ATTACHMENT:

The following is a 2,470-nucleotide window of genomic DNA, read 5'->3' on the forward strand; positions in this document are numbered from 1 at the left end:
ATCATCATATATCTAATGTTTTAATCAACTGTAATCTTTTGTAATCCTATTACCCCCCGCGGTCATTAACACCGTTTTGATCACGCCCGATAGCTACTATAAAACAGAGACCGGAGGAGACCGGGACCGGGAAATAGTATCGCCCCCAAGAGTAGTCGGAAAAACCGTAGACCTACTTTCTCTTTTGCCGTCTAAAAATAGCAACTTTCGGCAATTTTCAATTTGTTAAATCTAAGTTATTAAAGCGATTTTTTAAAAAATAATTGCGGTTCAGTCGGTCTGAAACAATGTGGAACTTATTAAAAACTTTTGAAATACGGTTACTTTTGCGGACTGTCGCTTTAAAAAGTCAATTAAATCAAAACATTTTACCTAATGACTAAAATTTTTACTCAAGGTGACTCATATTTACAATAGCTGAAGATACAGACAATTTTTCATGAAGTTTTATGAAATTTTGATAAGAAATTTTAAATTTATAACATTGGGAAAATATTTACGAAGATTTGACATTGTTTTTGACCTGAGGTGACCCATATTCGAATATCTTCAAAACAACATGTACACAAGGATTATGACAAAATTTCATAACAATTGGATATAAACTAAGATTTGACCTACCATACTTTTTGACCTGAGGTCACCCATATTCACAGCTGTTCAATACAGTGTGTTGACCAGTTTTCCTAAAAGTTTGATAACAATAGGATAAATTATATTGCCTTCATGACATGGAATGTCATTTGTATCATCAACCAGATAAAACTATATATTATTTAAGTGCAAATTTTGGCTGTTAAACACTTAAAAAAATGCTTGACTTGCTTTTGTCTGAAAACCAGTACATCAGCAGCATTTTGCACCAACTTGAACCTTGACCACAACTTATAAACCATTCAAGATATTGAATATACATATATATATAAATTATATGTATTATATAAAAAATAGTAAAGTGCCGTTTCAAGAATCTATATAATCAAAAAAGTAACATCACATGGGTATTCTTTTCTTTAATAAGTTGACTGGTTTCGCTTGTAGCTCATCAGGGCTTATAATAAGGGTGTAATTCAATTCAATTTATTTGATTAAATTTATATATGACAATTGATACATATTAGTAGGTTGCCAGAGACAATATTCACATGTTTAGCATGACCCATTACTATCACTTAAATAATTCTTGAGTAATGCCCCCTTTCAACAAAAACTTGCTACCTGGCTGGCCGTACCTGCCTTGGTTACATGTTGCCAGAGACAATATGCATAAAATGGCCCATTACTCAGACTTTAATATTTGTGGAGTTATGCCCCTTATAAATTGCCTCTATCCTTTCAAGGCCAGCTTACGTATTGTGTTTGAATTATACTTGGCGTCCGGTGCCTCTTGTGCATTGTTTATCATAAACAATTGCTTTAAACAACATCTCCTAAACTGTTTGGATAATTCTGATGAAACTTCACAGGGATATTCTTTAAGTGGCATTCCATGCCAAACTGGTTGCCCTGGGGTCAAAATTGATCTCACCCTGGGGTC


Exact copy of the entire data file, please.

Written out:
The following is a 2,470-nucleotide window of genomic DNA, read 5'->3' on the forward strand; positions in this document are numbered from 1 at the left end:
ATCATCATATATCTAATGTTTTAATCAACTGTAATCTTTTGTAATCCTATTACCCCCCGCGGTCATTAACACCGTTTTGATCACGCCCGATAGCTACTATAAAACAGAGACCGGAGGAGACCGGGACCGGGAAATAGTATCGCCCCCAAGAGTAGTCGGAAAAACCGTAGACCTACTTTCTCTTTTGCCGTCTAAAAATAGCAACTTTCGGCAATTTTCAATTTGTTAAATCTAAGTTATTAAAGCGATTTTTTAAAAAATAATTGCGGTTCAGTCGGTCTGAAACAATGTGGAACTTATTAAAAACTTTTGAAATACGGTTACTTTTGCGGACTGTCGCTTTAAAAAGTCAATTAAATCAAAACATTTTACCTAATGACTAAAATTTTTACTCAAGGTGACTCATATTTACAATAGCTGAAGATACAGACAATTTTTCATGAAGTTTTATGAAATTTTGATAAGAAATTTTAAATTTATAACATTGGGAAAATATTTACGAAGATTTGACATTGTTTTTGACCTGAGGTGACCCATATTCGAATATCTTCAAAACAACATGTACACAAGGATTATGACAAAATTTCATAACAATTGGATATAAACTAAGATTTGACCTACCATACTTTTTGACCTGAGGTCACCCATATTCACAGCTGTTCAATACAGTGTGTTGACCAGTTTTCCTAAAAGTTTGATAACAATAGGATAAATTATATTGCCTTCATGACATGGAATGTCATTTGTATCATCAACCAGATAAAACTATATATTATTTAAGTGCAAATTTTGGCTGTTAAACACTTAAAAAAATGCTTGACTTGCTTTTGTCTGAAAACCAGTACATCAGCAGCATTTTGCACCAACTTGAACCTTGACCACAACTTATAAACCATTCAAGATATTGAATATACATATATATATAAATTATATGTATTATATAAAAAATAGTAAAGTGCCGTTTCAAGAATCTATATAATCAAAAAAGTAACATCACATGGGTATTCTTTTCTTTAATAAGTTGACTGGTTTCGCTTGTAGCTCATCAGGGCTTATAATAAGGGTGTAATTCAATTCAATTTATTTGATTAAATTTATATATGACAATTGATACATATTAGTAGGTTGCCAGAGACAATATTCACATGTTTAGCATGACCCATTACTATCACTTAAATAATTCTTGAGTAATGCCCCCTTTCAACAAAAACTTGCTACCTGGCTGGCCGTACCTGCCTTGGTTACATGTTGCCAGAGACAATATGCATAAAATGGCCCATTACTCAGACTTTAATATTTGTGGAGTTATGCCCCTTATAAATTGCCTCTATCCTTTCAAGGCCAGCTTACGTATTGTGTTTGAATTATACTTGGCGTCCGGTGCCTCTTGTGCATTGTTTATCATAAACAATTGCTTTAAACAACATCTCCTAAACTGTTTGGATAATTCTGATGAAACTTCACAGGGATATTCTTTAAGTGGCATTCCATGCCAAACTGGTTGCCCTGGGGTCAAAATTGATCTCACCCTGGGGTC